aswartzell.net Evolution of the Cube


What could have been a more fitting time to study the genetic algorithm than the sesquicentennial anniversary year of Darwin’s publication of the Origin of the Species? We are now able to computationally simulate the same processes that Darwin studied, yet in a fraction of the time that they take in nature. This project attempts to test the potential of a genetic algorithm when aimed at design problems.

What is a genetic algorithm?

Initialization – make DNA
Best results from atomization (one random number for each gene)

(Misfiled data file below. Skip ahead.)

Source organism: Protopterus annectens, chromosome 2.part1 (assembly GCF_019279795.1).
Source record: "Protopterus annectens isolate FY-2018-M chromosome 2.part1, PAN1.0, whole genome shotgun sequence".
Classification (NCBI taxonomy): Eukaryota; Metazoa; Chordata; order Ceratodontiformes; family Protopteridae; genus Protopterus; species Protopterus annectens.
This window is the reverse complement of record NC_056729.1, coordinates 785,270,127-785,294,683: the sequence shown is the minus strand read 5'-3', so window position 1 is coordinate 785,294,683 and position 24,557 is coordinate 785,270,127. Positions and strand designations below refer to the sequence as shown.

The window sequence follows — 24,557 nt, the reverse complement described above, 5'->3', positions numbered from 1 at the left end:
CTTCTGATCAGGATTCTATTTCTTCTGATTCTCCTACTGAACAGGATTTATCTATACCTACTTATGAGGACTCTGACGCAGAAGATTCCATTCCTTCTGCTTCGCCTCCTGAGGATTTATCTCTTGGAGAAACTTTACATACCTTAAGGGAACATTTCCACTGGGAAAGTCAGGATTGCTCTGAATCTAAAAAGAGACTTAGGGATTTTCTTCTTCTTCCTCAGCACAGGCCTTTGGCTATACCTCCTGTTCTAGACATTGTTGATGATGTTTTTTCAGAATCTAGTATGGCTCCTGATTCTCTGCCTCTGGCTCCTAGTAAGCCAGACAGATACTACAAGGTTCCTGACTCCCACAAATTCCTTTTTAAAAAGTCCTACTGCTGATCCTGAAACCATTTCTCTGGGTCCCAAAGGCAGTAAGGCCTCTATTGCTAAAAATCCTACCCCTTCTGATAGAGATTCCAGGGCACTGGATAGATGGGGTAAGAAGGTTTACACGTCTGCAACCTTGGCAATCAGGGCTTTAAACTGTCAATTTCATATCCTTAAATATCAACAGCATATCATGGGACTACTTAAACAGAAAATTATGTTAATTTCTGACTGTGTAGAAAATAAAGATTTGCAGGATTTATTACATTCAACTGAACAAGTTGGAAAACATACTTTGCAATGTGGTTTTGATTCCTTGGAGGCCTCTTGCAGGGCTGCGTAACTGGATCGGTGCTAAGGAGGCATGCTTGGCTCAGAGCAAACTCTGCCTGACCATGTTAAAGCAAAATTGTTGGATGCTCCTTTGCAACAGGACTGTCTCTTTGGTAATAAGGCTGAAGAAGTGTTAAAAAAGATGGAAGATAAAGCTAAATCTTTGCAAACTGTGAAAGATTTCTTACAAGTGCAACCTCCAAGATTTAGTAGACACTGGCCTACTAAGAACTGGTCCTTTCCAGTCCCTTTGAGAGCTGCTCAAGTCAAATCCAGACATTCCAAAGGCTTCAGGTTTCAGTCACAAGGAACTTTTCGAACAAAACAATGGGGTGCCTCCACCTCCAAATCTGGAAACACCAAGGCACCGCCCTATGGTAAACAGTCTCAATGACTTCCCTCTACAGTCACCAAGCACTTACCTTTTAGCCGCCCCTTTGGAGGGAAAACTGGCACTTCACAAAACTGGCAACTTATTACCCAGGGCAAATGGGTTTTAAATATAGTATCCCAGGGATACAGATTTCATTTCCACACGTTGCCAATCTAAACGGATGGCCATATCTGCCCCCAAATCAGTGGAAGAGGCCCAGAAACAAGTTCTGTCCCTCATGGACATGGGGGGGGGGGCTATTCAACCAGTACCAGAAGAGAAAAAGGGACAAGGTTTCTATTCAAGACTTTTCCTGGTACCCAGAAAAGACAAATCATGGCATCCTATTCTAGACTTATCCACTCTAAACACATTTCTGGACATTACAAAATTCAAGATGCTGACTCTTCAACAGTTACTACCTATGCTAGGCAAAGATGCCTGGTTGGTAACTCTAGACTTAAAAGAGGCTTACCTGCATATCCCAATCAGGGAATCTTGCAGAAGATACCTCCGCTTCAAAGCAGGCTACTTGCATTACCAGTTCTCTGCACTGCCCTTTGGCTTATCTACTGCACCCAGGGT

Selection – test against fitness criteria
Best results from competing fitness criteria and clearly defined goals
Reproduction – crossover and mutate
Properly designed DNA allows crossover to preserve difference in the population
Therefore, mutation rates should be low (we used 1%)
Termination – reach generation limit or sufficient fitness level
Best results from a population of between 30 and 100, run for approximately 100 generations
More generations always give better results, but with demising returns

Experiment #1

DNA length, width, height
Fitness criteria equal edges

Experiment #2

DNA length, width, height
Fitness criteria equal edges

Cube from Points

DNA 24 point coordinates
Fitness criteria volume / surface area ratio